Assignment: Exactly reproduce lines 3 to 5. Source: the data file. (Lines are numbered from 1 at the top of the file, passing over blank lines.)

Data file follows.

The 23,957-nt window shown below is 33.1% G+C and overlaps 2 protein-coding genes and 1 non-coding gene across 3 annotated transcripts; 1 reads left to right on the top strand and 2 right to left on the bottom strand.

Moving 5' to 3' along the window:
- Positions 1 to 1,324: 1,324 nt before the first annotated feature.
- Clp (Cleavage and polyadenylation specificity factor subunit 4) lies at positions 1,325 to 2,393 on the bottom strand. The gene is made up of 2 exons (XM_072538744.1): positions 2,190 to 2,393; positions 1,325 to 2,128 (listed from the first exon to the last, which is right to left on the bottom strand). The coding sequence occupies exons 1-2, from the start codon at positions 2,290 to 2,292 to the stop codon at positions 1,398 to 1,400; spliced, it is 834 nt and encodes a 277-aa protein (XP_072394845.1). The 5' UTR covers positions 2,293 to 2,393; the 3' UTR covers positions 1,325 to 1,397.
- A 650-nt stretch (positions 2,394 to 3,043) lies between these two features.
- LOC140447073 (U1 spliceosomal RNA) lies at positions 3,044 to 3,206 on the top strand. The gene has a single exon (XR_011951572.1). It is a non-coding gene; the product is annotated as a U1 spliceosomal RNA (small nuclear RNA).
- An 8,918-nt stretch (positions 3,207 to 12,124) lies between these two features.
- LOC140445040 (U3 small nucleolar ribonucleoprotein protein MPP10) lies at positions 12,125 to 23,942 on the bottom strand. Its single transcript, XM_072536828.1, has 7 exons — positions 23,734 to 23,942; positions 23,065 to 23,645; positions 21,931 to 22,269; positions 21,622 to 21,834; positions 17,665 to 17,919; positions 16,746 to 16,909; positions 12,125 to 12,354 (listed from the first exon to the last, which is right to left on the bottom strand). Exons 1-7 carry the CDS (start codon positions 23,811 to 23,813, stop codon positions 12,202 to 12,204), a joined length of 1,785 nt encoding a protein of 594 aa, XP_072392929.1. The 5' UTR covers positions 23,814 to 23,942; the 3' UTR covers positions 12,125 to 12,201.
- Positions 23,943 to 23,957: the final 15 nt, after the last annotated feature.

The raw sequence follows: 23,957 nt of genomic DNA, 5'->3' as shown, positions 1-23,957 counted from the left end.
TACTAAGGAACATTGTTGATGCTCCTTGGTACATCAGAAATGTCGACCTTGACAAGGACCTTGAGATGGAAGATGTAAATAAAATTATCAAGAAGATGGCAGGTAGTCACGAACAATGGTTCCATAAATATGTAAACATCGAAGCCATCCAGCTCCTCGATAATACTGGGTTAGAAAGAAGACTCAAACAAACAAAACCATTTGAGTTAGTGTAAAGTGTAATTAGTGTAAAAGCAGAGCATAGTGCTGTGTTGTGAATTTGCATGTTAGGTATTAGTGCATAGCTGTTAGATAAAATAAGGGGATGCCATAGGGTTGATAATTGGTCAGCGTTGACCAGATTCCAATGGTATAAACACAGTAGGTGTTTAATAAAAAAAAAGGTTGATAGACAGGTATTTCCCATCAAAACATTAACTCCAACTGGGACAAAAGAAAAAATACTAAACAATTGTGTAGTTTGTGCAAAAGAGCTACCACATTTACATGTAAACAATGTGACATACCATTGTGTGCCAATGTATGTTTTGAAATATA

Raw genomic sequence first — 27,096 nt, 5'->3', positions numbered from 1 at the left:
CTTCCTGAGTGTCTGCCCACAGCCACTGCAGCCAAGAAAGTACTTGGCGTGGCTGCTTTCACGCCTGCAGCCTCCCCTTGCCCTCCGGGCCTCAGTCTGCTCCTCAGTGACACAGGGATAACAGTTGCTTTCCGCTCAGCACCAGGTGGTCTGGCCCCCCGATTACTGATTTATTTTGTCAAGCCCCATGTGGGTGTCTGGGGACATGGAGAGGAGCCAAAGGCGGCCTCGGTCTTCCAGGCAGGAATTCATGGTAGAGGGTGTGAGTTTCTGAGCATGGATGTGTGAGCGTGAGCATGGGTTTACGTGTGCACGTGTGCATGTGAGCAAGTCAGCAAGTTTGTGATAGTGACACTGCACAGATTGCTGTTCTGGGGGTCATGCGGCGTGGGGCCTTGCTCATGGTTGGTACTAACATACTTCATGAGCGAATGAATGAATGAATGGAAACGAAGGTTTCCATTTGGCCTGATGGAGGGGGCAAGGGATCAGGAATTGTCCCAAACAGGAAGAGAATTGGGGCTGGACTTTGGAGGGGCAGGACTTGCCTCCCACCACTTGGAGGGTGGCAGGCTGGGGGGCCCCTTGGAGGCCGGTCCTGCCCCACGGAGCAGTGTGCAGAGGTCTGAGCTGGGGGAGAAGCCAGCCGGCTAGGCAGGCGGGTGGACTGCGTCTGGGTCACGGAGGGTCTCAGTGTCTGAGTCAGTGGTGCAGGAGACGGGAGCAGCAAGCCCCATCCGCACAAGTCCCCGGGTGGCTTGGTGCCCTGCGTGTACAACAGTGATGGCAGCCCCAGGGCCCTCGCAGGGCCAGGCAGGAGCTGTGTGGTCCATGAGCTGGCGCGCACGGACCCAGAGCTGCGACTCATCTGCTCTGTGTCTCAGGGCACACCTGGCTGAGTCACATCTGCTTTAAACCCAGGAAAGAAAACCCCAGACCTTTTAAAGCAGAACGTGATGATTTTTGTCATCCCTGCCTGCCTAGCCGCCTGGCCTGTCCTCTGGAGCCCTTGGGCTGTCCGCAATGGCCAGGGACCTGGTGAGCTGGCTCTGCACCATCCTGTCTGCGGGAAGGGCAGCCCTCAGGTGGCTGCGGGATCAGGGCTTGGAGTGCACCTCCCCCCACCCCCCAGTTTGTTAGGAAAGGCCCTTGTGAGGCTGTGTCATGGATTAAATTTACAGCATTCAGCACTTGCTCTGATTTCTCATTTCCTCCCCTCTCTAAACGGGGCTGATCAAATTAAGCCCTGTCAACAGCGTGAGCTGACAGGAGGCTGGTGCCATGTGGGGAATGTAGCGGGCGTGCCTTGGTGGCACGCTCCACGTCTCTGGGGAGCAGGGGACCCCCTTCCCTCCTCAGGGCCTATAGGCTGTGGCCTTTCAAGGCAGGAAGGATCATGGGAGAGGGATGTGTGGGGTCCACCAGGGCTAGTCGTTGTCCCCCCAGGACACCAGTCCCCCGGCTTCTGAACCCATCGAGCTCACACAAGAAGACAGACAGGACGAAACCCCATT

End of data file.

- Positions 1 to 1,324: 1,324 nt before the first annotated feature.
- Clp (Cleavage and polyadenylation specificity factor subunit 4) lies at positions 1,325 to 2,393 on the bottom strand. The gene is made up of 2 exons (XM_072538744.1): positions 2,190 to 2,393; positions 1,325 to 2,128 (listed from the first exon to the last, which is right to left on the bottom strand). The coding sequence occupies exons 1-2, from the start codon at positions 2,290 to 2,292 to the stop codon at positions 1,398 to 1,400; spliced, it is 834 nt and encodes a 277-aa protein (XP_072394845.1). The 5' UTR covers positions 2,293 to 2,393; the 3' UTR covers positions 1,325 to 1,397.
- A 650-nt stretch (positions 2,394 to 3,043) lies between these two features.